A D.C. Superior Court judge on June 30 sentenced 21-year-old Antwan Holcomb to 50 years in prison for the December 2009 shooting death of gay D.C. resident Anthony Perkins.
Police and prosecutors said Holcomb, a District resident, met Perkins through a gay telephone chat line on Dec. 27, 2009, with the intent of luring him to a secluded street in Southeast D.C. for the purposing of robbing him.
During his trial earlier this year, prosecutors said Holcomb shot Perkins in the head at point blank range inside Perkins’ car that same day and made off only with a single pack of Newport cigarettes.
“Antwan Holcomb shot a man in the head for a pack of cigarettes,” said Ronald C. Machen Jr., the United States Attorney for the District of Columbia, in the statement released Thursday.
“It is difficult to imagine a more senseless murder, but it is not surprising from a criminal who two weeks earlier shot another man in the back, paralyzing him from the waist down,” Machen said.
Machen was referring to a separate incident in which Holcomb pleaded guilty to charges of assault with intent to kill and assault with a dangerous weapon. In a combined sentencing hearing June 30, Judge Lee Satterfield sentenced Holcomb to an additional period of incarceration for those offenses, resulting in a combined sentence of 88 years in prison.
“Today’s 88-year sentence is just punishment for a killer who showed such shocking disregard for human life,” Machen said.
In his trial for the Perkins murder, a Superior Court jury found Holcomb guilty of first-degree murder while armed, armed robbery, possession of a firearm during the commission of a crime of violence, unlawful possession of a firearm by a convicted felon, and carrying a pistol without a license outside the home.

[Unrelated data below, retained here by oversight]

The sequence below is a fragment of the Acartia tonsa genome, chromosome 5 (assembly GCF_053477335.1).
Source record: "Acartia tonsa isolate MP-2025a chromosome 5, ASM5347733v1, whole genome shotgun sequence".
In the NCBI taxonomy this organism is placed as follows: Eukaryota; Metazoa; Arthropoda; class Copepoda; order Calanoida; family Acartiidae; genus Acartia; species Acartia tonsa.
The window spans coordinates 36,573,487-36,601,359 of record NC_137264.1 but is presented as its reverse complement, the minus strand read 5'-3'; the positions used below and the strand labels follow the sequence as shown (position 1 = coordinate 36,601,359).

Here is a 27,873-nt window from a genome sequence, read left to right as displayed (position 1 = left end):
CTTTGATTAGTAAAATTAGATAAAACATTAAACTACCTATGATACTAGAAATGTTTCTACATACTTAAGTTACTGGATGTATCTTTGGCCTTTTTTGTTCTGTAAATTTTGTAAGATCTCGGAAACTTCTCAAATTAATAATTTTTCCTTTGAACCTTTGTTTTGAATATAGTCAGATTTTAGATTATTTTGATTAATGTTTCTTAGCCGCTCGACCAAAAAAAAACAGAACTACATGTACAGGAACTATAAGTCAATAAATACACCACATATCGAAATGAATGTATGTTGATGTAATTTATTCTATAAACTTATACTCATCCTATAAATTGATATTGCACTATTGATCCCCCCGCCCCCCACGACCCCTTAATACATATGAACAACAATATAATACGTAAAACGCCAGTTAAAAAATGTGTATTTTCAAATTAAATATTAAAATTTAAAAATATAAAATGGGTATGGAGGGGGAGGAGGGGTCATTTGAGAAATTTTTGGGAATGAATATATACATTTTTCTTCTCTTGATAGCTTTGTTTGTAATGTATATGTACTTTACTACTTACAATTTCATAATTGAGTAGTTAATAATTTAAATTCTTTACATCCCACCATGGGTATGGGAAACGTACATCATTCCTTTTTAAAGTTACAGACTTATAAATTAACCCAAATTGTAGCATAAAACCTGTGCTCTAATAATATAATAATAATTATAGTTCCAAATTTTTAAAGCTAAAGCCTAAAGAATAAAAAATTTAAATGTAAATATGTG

In addition to the 50-year prison term for the murder conviction, Satterfield sentenced Holcomb to 15 years for the armed robbery count linked to the Perkins murder. But he ordered that the 15 years be served concurrently with the murder sentence, resulting in a total of 50 years to be served for the murder and robbery of Perkins.
The verdict followed a five-day trial in which a witness who knew Holcomb testified that he overheard Holcomb say on the night of the murder that he shot the “faggy” in the head and robbed him of a pack of cigarettes before fleeing the scene on foot.
In a video recording of an interview of Holcomb by D.C. police homicide detectives, which was shown to the jury during the trial, Holcomb said he called the gay chat line because he knew men who used the service had money and would not likely report being robbed by someone they met through the venue.
But he denied denied killing Perkins, saying someone else entered Perkins’ car and committed the murder. Prosecutors disputed that claim and pointed to evidence showing that Holcomb was the one who shot Perkins.
“I’m not of that nature…I’m a cold-blooded man,” he told the detectives, in explaining why he used the gay chat line. “I don’t like fags. I never will.”
The D.C. group Gays and Lesbians Opposing Violence said it planned to submit a pre-sentencing statement to Judge Satterfield calling for a lengthy prison term for Holcomb.